Sig Sauer Launches Free Voluntary Upgrade Program For P320

Gear
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Last week, Task & Purpose reported that Sig Sauer’s P320, the basis of the U.S. Army’s new pistol, had been withdrawn from use by several police departments following reports of accidental discharges when the pistol was dropped. A drop test video made by gun store, Omaha Outdoors showing the P320 firing when dropped quickly went viral.


Sig Sauer initially denied the allegations, but subsequently admitted that while the pistol passed all industry-standard tests, there were instances of accidental discharge. As a result Sig Sauer announced on Aug. 8 that it would launch a voluntary upgrade program — not a mandatory recall —  to correct the problems with the P320.

True to its word, Sig Sauer has now launched a dedicated website for P320 owners explaining how they can get their free upgrade. Owners simply submit their pistol’s serial number and their contact details and Sig Sauer will contact them about how best to send in their pistol for the retrofit; Sig Sauer have confirmed it will even cover all shipping costs. Sig Sauer will then “apply the upgrades, test it, and then return it to you free of charge.”

Additionally, Sig has temporarily suspended all manufacturing and shipment of P320s from its New Hampshire factory while manufacturing changes are implemented. As the Army’s Modular Handgun System was confirmed not to have been affected by the problems, it is unclear if production for the Modular Handgun System contract is continuing in the meantime.

It’s now up to P320 owners to decide if they want to send in their pistols for upgrade. Sig Sauer did advise that turnaround time will be approximately four-to-six weeks, as they anticipate refitting a high volume of pistols in coming months.

(New Line Cinema)

The Marine Corps has tapped a new Silicon Valley defense firm to develop a "digital fortress" of networked surveillance systems in order to enhance the situational awareness of security forces at installations around the world.

Marine Corps Installations Command on July 15 announced a $13.5 million sole source contract award to Anduril Industries — the two-year-old defense technology company and Project Maven contractor founded by Oculus VR founder Palmer Luckey and several former Palantir Technologies executives — for a new Autonomous Surveillance Counter Intrusion Capability (ASCIC) designed to help secure installations against "all manners of intrusion" without additional manpower.

This is no standard intrusion system. Through its AI-driven Lattice Platform network and 32-foot-tall autonomous Sentry Towers, Anduril purports to combine the virtual reality systems that Luckey pioneered at Oculus with Pentagon's most advanced sensors into a simple mobile platform, enhancing an installation's surveillance capabilities with what Wired recently dubbed "a web of all-seeing eyes, with intelligence to know what it sees."

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The Marine Corps' dune buggy drone jammer may have downed two Iranian drones in the Strait of Hormuz, U.S. military have officials announced.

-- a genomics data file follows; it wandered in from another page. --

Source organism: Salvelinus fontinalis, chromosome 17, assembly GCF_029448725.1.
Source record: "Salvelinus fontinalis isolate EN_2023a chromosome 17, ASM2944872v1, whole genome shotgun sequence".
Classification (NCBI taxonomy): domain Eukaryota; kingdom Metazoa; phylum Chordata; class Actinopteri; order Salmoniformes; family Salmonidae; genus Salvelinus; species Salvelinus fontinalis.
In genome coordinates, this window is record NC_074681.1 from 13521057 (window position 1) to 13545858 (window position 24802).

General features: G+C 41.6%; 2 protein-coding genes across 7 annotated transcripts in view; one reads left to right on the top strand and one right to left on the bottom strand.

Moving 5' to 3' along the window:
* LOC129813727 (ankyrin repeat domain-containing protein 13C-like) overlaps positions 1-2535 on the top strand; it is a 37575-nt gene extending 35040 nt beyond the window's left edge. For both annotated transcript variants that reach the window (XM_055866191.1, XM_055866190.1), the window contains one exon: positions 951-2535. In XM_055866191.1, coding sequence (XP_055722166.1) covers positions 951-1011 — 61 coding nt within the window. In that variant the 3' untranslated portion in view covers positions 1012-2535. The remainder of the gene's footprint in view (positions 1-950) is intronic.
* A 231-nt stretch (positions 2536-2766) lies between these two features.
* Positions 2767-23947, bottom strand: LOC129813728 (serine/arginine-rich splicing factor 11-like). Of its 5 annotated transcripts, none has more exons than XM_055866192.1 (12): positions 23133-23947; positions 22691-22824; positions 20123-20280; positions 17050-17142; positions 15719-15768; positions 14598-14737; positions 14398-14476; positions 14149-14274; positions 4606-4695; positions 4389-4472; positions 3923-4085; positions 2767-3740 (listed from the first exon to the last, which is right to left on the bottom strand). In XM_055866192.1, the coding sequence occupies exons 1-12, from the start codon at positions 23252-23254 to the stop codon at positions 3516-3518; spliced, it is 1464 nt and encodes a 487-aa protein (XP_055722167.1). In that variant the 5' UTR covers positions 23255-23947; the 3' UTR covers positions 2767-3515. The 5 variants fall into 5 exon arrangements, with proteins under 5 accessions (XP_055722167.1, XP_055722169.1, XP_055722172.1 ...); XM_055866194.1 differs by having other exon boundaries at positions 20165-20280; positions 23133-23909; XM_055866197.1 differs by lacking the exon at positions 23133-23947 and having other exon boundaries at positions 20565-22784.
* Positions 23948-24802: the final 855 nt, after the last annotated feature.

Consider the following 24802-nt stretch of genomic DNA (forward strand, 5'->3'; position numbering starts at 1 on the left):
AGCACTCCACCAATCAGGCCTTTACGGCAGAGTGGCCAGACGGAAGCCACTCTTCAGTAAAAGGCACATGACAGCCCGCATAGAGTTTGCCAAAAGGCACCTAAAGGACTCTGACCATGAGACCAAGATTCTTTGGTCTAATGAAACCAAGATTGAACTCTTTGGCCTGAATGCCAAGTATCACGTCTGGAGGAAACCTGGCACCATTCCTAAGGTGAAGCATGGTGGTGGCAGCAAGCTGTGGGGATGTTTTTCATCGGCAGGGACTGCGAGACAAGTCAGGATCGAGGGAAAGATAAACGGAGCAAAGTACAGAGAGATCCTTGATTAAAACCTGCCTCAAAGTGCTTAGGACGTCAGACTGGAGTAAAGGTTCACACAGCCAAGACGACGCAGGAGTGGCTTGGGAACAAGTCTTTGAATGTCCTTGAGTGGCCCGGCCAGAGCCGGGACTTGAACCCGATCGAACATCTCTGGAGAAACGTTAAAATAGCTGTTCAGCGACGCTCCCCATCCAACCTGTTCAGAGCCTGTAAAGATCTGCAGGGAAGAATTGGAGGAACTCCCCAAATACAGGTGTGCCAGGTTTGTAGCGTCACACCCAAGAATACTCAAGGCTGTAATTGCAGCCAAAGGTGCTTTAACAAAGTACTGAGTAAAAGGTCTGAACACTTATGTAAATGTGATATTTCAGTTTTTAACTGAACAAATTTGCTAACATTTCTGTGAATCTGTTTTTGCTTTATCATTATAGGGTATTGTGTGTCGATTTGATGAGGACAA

The amphibious assault ship USS Boxer was transiting the Strait of Hormuz on July 18 when two Iranian drones came dangerously close, according to U.S. Central Command.

"This was a defensive action by the USS Boxer in response to aggressive interactions by two Iranian UAS [unmanned aerial systems] platforms in international waters," CENTCOM spokesman Army Lt. Col. Earl Brown said in a statement. "The Boxer took defensive action and engaged both of these platforms."

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On July 17, Army Sgt. 1st Class Richard Stayskal briefly met with President Donald Trump at a rally in Greenville, North Carolina to discuss the eponymous legislation that would finally allow victims of military medical malpractice to sue the U.S. government.

A Green Beret with terminal lung cancer, Stayskal has spent the last year fighting to change the Feres Doctrine, a 1950 Supreme Court precedent that bars service members like him from suing the government for negligence or wrongdoing.

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The Pentagon is no longer topless. On Tuesday, the Senate voted to confirm Mark Esper as the United States' first permanent defense secretary in more than seven months.

Esper is expected to be sworn in as defense secretary later on Tuesday, Pentagon spokesman Jonathan Hoffman told reporters.

"We are grateful for the Senate leadership and the Senate Armed Services Committee's willingness to quickly move through this process," Hoffman said.

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(Paramount Pictures via YouTube)

The new trailer for Top Gun: Maverick that dropped last week was indisputably the white-knuckle thrill ride of the summer, a blur of aerial acrobatics and beach volleyball that made us wonder how we ever lost that lovin' feeling in the decades since we first met Pete "Maverick" Mitchell back in 1986.

But it also made us wonder something else: Why is Maverick still flying combat missions in an F/A-18 Super Hornet as a 57-year-old captain after more than 30 years of service?

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